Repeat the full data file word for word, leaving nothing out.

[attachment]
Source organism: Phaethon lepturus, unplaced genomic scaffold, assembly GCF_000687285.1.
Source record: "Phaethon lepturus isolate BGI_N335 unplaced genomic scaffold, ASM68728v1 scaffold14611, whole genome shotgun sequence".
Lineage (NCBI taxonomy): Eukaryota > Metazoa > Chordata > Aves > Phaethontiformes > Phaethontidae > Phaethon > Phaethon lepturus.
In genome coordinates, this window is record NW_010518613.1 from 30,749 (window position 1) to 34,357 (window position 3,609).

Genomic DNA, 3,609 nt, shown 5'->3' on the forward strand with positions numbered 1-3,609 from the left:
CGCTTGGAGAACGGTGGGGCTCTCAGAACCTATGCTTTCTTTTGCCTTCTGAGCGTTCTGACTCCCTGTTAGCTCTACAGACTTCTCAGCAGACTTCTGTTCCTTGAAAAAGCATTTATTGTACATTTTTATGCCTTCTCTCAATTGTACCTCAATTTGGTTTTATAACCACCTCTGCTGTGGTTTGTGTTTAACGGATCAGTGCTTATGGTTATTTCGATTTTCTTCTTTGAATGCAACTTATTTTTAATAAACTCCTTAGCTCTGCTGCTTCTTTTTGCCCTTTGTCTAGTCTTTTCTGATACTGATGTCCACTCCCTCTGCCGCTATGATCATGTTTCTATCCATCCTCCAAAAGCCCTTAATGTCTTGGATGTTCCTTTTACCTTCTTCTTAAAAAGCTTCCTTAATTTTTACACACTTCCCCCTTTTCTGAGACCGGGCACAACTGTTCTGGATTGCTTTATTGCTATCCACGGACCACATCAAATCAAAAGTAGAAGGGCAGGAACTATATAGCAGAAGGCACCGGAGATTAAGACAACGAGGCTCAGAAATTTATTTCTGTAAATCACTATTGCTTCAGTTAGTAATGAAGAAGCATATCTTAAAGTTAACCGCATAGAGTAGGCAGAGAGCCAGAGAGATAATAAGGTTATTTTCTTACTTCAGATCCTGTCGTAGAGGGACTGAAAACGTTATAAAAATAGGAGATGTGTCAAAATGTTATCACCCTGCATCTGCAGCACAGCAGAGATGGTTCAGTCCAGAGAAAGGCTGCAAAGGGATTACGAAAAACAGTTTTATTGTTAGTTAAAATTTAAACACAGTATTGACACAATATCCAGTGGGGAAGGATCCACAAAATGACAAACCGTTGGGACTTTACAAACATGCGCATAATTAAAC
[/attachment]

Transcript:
Source organism: Phaethon lepturus, unplaced genomic scaffold, assembly GCF_000687285.1.
Source record: "Phaethon lepturus isolate BGI_N335 unplaced genomic scaffold, ASM68728v1 scaffold14611, whole genome shotgun sequence".
Lineage (NCBI taxonomy): Eukaryota > Metazoa > Chordata > Aves > Phaethontiformes > Phaethontidae > Phaethon > Phaethon lepturus.
In genome coordinates, this window is record NW_010518613.1 from 30,749 (window position 1) to 34,357 (window position 3,609).

Genomic DNA, 3,609 nt, shown 5'->3' on the forward strand with positions numbered 1-3,609 from the left:
CGCTTGGAGAACGGTGGGGCTCTCAGAACCTATGCTTTCTTTTGCCTTCTGAGCGTTCTGACTCCCTGTTAGCTCTACAGACTTCTCAGCAGACTTCTGTTCCTTGAAAAAGCATTTATTGTACATTTTTATGCCTTCTCTCAATTGTACCTCAATTTGGTTTTATAACCACCTCTGCTGTGGTTTGTGTTTAACGGATCAGTGCTTATGGTTATTTCGATTTTCTTCTTTGAATGCAACTTATTTTTAATAAACTCCTTAGCTCTGCTGCTTCTTTTTGCCCTTTGTCTAGTCTTTTCTGATACTGATGTCCACTCCCTCTGCCGCTATGATCATGTTTCTATCCATCCTCCAAAAGCCCTTAATGTCTTGGATGTTCCTTTTACCTTCTTCTTAAAAAGCTTCCTTAATTTTTACACACTTCCCCCTTTTCTGAGACCGGGCACAACTGTTCTGGATTGCTTTATTGCTATCCACGGACCACATCAAATCAAAAGTAGAAGGGCAGGAACTATATAGCAGAAGGCACCGGAGATTAAGACAACGAGGCTCAGAAATTTATTTCTGTAAATCACTATTGCTTCAGTTAGTAATGAAGAAGCATATCTTAAAGTTAACCGCATAGAGTAGGCAGAGAGCCAGAGAGATAATAAGGTTATTTTCTTACTTCAGATCCTGTCGTAGAGGGACTGAAAACGTTATAAAAATAGGAGATGTGTCAAAATGTTATCACCCTGCATCTGCAGCACAGCAGAGATGGTTCAGTCCAGAGAAAGGCTGCAAAGGGATTACGAAAAACAGTTTTATTGTTAGTTAAAATTTAAACACAGTATTGACACAATATCCAGTGGGGAAGGATCCACAAAATGACAAACCGTTGGGACTTTACAAACATGCGCATAATTAAAC